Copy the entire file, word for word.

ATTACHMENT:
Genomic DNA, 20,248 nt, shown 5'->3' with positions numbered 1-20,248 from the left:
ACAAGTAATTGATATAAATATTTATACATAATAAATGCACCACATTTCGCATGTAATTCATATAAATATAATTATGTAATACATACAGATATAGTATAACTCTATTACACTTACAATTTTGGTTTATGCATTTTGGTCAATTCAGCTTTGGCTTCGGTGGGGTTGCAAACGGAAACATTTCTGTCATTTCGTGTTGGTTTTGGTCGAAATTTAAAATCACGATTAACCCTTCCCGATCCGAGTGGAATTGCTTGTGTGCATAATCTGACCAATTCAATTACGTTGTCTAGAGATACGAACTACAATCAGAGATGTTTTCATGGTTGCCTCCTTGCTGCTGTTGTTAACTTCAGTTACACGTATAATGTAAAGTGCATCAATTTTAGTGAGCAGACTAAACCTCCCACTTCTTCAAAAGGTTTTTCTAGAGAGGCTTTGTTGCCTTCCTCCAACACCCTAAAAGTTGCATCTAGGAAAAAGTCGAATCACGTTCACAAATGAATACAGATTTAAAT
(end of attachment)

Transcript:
Genomic DNA, 20,248 nt, shown 5'->3' with positions numbered 1-20,248 from the left:
ACAAGTAATTGATATAAATATTTATACATAATAAATGCACCACATTTCGCATGTAATTCATATAAATATAATTATGTAATACATACAGATATAGTATAACTCTATTACACTTACAATTTTGGTTTATGCATTTTGGTCAATTCAGCTTTGGCTTCGGTGGGGTTGCAAACGGAAACATTTCTGTCATTTCGTGTTGGTTTTGGTCGAAATTTAAAATCACGATTAACCCTTCCCGATCCGAGTGGAATTGCTTGTGTGCATAATCTGACCAATTCAATTACGTTGTCTAGAGATACGAACTACAATCAGAGATGTTTTCATGGTTGCCTCCTTGCTGCTGTTGTTAACTTCAGTTACACGTATAATGTAAAGTGCATCAATTTTAGTGAGCAGACTAAACCTCCCACTTCTTCAAAAGGTTTTTCTAGAGAGGCTTTGTTGCCTTCCTCCAACACCCTAAAAGTTGCATCTAGGAAAAAGTCGAATCACGTTCACAAATGAATACAGATTTAAAT